Yes, summer in Arizona is hot but we aren’t talking weather – hot. We are talking fever – hot, as in, is our ED temperature measurements correct? The scientist part of me wants accuracy, the caring part of me wants not to put things in peoples bum! So, is there a happy medium when it comes to detecting fever in the ED without doing a rectal on every patient? Let’s take a look at the literature.

Bottom Line:

Below I review three articles looking specifically at Temporal artery thermometers (TAT). There were some comparisons to axillary temperatures as well but this was not the focus. All the studies looked at both febrile and afebrile patients. Much of the evidence look at pediatric and geriatric patients who are unable to tell us if they feel febrile (not that most adults can tell either). I think the literature pretty conclusively shows that axillary temperatures are the pits (careful this might get worse). For Temporal Temps the findings were not much better. In summary TAT are not very accurate for representing core temps. One article summed it up best “Thus, it seems that TAT could replace tympanic thermometers with the caveat that both methods are inaccurate1. From the studies overall, you get a +LR of 12 and a -LR of 0.3. That is if a patient is febrile according to the TAT then it is probably correct. However. if a patient is not febrile by TAT then they may still have a temp. So, what can we say? TAT are not very accurate. However, I still don’t think every patient needs a rectal temp. If I think a patient is febrile then I am probably just as correct as the TAT. If I really am worried I can get a rectal temp. So here is how I do it. If I see a patient has a temp (>38C) on the vitals by TAT then I am good. If a patient has an environmental exposure or altered I will get a rectal temp. If they are afebrile by TAT but feel warm or tachycardic then I’m pretty sure they have a temp. If they have unexplained tachycardia I work that up (sometimes just shared decision making with the patient) until I am comfortable that no emergent condition exists.

The details for the three articles are below.

The first article is by Brosinksi in “Comparison Of Temporal Artery Versus Rectal Temperature In Emergency…” 2. These authors looked at a single facility on a remote island (sounds nice). The enrolled 126 pediatric patients and 125 geriatric patients They included febrile and afebrile pediatric patients 3 years old and younger and geriatric patients aged 65 and older, all whom were unable to participate in an oral temperature assessment owing to their inability to follow commands, mouth breathing, respiratory distress, or facial/ oral trauma. They excluded patients with injuries or deformities at the temporal site or those with behavorial problems who may be disturbed by temporal measurement. Each patient underwent one rectal temp (RT) and 3 temporal artery temps (TAT) measurements – Thank god it wasn’t the other way around! For the pediatric group they found the false positive rate of predicting RT fever by TAT for pediatric patients is 14.7%, and the false negative rate is 9.8%, yielding sensitivity of 90%, and specificity of 85%. The overall accuracy was 87%. The 95% confidence interval (CI) for a reading on an individual patient was ± 2.36°. For the geriatric group they found the false positive rate of predicting RT fever by TAT to be 6.0% and false negative rate 25.9%, yielding sensitivity 74.1%, and specificity 94.0%. The overall accuracy is 85%. The CI for a reading on an individual patient was ± 2.97°.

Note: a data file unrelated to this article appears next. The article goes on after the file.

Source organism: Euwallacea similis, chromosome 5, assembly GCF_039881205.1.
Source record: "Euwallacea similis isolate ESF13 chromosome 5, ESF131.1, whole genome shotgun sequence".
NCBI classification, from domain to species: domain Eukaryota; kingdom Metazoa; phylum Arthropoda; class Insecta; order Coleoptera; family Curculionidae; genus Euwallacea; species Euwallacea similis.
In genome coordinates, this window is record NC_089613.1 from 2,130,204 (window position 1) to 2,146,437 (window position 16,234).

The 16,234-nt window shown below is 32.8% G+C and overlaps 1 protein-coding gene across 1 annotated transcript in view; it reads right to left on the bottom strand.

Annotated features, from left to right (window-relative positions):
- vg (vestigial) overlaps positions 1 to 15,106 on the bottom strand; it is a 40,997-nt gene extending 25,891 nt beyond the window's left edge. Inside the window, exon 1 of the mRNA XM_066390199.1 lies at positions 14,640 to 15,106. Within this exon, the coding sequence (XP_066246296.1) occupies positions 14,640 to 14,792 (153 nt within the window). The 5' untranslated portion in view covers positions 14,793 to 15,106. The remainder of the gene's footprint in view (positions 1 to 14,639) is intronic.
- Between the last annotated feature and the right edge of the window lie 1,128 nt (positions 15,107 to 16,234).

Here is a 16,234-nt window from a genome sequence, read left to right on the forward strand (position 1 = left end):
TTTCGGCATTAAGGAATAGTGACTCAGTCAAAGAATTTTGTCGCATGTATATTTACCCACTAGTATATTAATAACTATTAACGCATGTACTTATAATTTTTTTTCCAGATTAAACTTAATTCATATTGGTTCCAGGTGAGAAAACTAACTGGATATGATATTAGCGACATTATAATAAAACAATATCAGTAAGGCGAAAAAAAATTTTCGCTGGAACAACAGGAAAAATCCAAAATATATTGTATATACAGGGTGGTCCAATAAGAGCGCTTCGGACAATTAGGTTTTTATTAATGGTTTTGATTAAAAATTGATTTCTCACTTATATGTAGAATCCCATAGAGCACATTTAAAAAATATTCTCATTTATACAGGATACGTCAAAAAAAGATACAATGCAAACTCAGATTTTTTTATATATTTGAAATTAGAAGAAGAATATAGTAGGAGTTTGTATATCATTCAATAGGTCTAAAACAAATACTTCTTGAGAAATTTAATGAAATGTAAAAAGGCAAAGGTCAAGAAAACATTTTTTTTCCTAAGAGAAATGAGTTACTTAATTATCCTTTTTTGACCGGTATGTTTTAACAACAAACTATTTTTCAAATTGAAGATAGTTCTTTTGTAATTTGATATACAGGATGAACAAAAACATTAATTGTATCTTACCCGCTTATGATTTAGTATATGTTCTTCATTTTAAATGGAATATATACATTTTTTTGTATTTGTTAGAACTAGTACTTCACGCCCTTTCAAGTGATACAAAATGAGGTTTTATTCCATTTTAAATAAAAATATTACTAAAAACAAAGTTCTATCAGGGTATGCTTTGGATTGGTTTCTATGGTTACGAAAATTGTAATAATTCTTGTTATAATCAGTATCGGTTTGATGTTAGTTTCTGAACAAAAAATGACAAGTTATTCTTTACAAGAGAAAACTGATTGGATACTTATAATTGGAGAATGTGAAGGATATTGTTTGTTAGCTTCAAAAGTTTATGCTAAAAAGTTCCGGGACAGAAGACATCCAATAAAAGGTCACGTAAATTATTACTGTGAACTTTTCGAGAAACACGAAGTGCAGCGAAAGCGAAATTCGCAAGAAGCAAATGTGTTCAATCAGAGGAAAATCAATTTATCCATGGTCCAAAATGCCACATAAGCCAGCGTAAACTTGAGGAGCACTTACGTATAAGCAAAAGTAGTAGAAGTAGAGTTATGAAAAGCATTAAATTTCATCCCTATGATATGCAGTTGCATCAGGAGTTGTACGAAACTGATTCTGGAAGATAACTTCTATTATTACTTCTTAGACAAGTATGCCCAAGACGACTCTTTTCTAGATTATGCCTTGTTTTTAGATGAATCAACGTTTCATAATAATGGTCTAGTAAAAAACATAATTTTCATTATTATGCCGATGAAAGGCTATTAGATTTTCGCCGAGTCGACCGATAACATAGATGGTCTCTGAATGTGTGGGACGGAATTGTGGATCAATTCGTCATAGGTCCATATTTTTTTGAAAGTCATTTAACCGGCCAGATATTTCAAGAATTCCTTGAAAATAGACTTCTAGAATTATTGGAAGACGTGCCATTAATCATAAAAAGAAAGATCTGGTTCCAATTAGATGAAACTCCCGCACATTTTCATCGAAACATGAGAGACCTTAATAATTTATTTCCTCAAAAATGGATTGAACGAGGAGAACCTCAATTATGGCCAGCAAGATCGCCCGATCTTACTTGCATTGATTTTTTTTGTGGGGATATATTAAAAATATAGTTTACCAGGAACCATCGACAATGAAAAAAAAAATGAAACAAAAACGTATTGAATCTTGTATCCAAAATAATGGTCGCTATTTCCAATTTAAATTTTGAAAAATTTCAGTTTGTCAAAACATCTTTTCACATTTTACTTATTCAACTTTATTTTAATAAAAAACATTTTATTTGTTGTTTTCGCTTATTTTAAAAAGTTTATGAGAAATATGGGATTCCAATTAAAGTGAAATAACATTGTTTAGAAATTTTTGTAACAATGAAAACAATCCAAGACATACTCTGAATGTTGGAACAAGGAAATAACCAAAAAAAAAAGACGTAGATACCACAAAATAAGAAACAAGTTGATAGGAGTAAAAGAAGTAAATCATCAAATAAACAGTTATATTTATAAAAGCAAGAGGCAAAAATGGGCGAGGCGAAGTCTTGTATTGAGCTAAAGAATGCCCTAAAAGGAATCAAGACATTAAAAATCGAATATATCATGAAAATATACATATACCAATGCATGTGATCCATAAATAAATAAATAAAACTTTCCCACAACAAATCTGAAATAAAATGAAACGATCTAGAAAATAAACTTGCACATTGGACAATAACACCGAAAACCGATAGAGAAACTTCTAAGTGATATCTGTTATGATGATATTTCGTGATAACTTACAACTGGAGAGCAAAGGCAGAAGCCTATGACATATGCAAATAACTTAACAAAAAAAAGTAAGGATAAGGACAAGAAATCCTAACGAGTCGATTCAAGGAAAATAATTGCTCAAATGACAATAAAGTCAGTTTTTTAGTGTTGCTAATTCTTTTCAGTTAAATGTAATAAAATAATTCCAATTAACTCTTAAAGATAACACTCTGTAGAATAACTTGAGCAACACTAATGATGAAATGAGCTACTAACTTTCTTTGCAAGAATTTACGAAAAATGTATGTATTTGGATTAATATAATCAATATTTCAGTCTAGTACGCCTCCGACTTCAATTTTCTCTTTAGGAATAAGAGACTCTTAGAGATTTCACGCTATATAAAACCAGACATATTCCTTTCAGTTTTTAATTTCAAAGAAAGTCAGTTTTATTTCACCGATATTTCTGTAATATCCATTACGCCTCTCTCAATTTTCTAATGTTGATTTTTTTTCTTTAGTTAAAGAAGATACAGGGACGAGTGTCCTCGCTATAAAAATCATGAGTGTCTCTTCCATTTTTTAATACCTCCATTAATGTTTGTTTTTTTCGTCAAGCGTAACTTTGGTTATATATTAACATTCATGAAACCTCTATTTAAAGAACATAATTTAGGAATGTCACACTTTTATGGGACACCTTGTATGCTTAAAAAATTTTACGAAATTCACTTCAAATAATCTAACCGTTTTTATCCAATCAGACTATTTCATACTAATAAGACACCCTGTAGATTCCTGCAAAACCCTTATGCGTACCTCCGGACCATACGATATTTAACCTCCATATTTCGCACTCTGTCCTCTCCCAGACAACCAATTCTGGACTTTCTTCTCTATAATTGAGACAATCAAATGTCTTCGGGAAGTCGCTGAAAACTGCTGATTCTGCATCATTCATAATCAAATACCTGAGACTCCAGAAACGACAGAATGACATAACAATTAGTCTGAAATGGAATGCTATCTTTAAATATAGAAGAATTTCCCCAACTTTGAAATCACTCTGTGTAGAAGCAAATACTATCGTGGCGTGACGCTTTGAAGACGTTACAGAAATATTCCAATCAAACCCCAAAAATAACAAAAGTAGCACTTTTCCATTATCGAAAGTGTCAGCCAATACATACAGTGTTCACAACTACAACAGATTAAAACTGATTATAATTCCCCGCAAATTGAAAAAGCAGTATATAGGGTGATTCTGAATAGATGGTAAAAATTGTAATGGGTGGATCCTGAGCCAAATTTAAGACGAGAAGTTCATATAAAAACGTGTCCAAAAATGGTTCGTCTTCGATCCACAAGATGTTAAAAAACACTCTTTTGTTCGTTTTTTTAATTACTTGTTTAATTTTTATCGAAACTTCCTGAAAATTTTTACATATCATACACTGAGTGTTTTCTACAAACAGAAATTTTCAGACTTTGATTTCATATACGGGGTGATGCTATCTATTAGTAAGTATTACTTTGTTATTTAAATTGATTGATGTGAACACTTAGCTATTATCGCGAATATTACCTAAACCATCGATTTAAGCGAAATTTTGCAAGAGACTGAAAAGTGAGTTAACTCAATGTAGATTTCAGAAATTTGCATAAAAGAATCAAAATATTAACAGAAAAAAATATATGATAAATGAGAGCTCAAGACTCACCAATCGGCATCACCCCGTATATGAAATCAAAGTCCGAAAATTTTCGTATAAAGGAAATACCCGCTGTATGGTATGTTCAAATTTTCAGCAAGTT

The next article is by Forrest 3 and is entitled “Temporal artery and axillary thermometry comparison with rectal thermometry in children presenting to the ED”. They studied 85 children 1 day to 36 months with and without a fever and excluded active chemo, neutropenia or a child “in distress”. Using a standard cutoff for fever of a rectal temp of > 38.0 °C, the sensitivity and specificity for detecting fever were 11.5% and 100%, respectively for axillary. For TAT, the sensitivity and specificity for detecting fever were 61.5% and 93.3%, respectively. The mean temperature difference in the febrile group was >0.5 °C for TAT and >1.0 °C in axillary measurements.

The last article is a systematic review 1 that looked at TAT and compared it to a core temp. The primary outcome was measurement accuracy of the index test compared to a reference standard, expressed as pooled estimates of mean temperature difference. They pooled 37 included articles together to get 5026 study participants of which 1301 were adults and 3725 were children. The found a difference of −0.19°C (95% CI of −1.16 to 0.77°C). There was a trend towards larger differences from the reference for febrile patients, with an underestimation of the temperature. They found an overall Sn of 72% and a Specificity of 94%. This study made the best summary I could find: Our results indicate that TAT is not sufficiently accurate to replace one of the reference methods… Although inaccurate, the results are similar to those with tympanic thermometers…Thus, it seems that TAT could replace tympanic thermometers with the caveat that both methods are inaccurate.


  1. Geijer, H., Udumyan, R., Lohse, G. & Nilsagård, Y. Temperature measurements with a temporal scanner: systematic review and meta-analysis. BMJ Open 6, e009509 (2016).
  2. Brosinski, C., Valdez, S., Riddell, A. & Riffenburgh, R. H. Comparison of Temporal Artery Versus Rectal Temperature in Emergency Department Patients Who Are Unable to Participate in Oral Temperature Assessment. J Emerg Nurs 44, 57-63 (2018).
  3. Forrest, A. J. et al. Temporal artery and axillary thermometry comparison with rectal thermometry in children presenting to the ED. Am J Emerg Med 35, 1855-1858 (2017).

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